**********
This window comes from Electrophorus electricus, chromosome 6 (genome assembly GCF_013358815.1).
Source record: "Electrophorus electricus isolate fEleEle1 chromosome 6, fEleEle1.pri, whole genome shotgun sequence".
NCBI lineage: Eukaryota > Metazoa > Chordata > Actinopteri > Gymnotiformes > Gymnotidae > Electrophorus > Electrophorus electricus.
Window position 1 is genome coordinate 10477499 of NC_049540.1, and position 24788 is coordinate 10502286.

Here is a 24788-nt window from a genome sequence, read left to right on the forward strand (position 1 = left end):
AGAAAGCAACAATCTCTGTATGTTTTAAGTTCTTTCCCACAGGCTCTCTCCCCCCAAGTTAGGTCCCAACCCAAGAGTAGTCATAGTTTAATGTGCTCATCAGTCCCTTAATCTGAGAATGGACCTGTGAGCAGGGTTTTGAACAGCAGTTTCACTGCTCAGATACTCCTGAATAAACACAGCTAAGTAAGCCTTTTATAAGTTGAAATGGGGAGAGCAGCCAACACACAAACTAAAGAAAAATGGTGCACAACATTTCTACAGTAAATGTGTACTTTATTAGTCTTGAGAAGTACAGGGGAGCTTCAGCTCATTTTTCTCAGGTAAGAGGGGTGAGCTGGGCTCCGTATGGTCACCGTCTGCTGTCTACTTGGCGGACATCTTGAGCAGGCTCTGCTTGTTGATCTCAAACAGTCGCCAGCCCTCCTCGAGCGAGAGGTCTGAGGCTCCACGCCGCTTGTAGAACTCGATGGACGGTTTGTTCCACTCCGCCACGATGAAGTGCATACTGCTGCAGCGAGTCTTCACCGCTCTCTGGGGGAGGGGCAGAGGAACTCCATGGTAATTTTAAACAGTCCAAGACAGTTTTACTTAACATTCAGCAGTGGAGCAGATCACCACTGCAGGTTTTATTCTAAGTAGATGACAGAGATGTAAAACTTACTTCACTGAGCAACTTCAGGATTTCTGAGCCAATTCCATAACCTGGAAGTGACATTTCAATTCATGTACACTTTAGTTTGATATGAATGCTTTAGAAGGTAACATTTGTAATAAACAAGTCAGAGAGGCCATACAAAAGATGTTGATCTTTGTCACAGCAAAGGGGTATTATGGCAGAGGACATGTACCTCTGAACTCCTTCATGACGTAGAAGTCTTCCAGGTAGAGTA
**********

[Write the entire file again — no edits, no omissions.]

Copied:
This window comes from Electrophorus electricus, chromosome 6 (genome assembly GCF_013358815.1).
Source record: "Electrophorus electricus isolate fEleEle1 chromosome 6, fEleEle1.pri, whole genome shotgun sequence".
NCBI lineage: Eukaryota > Metazoa > Chordata > Actinopteri > Gymnotiformes > Gymnotidae > Electrophorus > Electrophorus electricus.
Window position 1 is genome coordinate 10477499 of NC_049540.1, and position 24788 is coordinate 10502286.

Here is a 24788-nt window from a genome sequence, read left to right on the forward strand (position 1 = left end):
AGAAAGCAACAATCTCTGTATGTTTTAAGTTCTTTCCCACAGGCTCTCTCCCCCCAAGTTAGGTCCCAACCCAAGAGTAGTCATAGTTTAATGTGCTCATCAGTCCCTTAATCTGAGAATGGACCTGTGAGCAGGGTTTTGAACAGCAGTTTCACTGCTCAGATACTCCTGAATAAACACAGCTAAGTAAGCCTTTTATAAGTTGAAATGGGGAGAGCAGCCAACACACAAACTAAAGAAAAATGGTGCACAACATTTCTACAGTAAATGTGTACTTTATTAGTCTTGAGAAGTACAGGGGAGCTTCAGCTCATTTTTCTCAGGTAAGAGGGGTGAGCTGGGCTCCGTATGGTCACCGTCTGCTGTCTACTTGGCGGACATCTTGAGCAGGCTCTGCTTGTTGATCTCAAACAGTCGCCAGCCCTCCTCGAGCGAGAGGTCTGAGGCTCCACGCCGCTTGTAGAACTCGATGGACGGTTTGTTCCACTCCGCCACGATGAAGTGCATACTGCTGCAGCGAGTCTTCACCGCTCTCTGGGGGAGGGGCAGAGGAACTCCATGGTAATTTTAAACAGTCCAAGACAGTTTTACTTAACATTCAGCAGTGGAGCAGATCACCACTGCAGGTTTTATTCTAAGTAGATGACAGAGATGTAAAACTTACTTCACTGAGCAACTTCAGGATTTCTGAGCCAATTCCATAACCTGGAAGTGACATTTCAATTCATGTACACTTTAGTTTGATATGAATGCTTTAGAAGGTAACATTTGTAATAAACAAGTCAGAGAGGCCATACAAAAGATGTTGATCTTTGTCACAGCAAAGGGGTATTATGGCAGAGGACATGTACCTCTGAACTCCTTCATGACGTAGAAGTCTTCCAGGTAGAGTA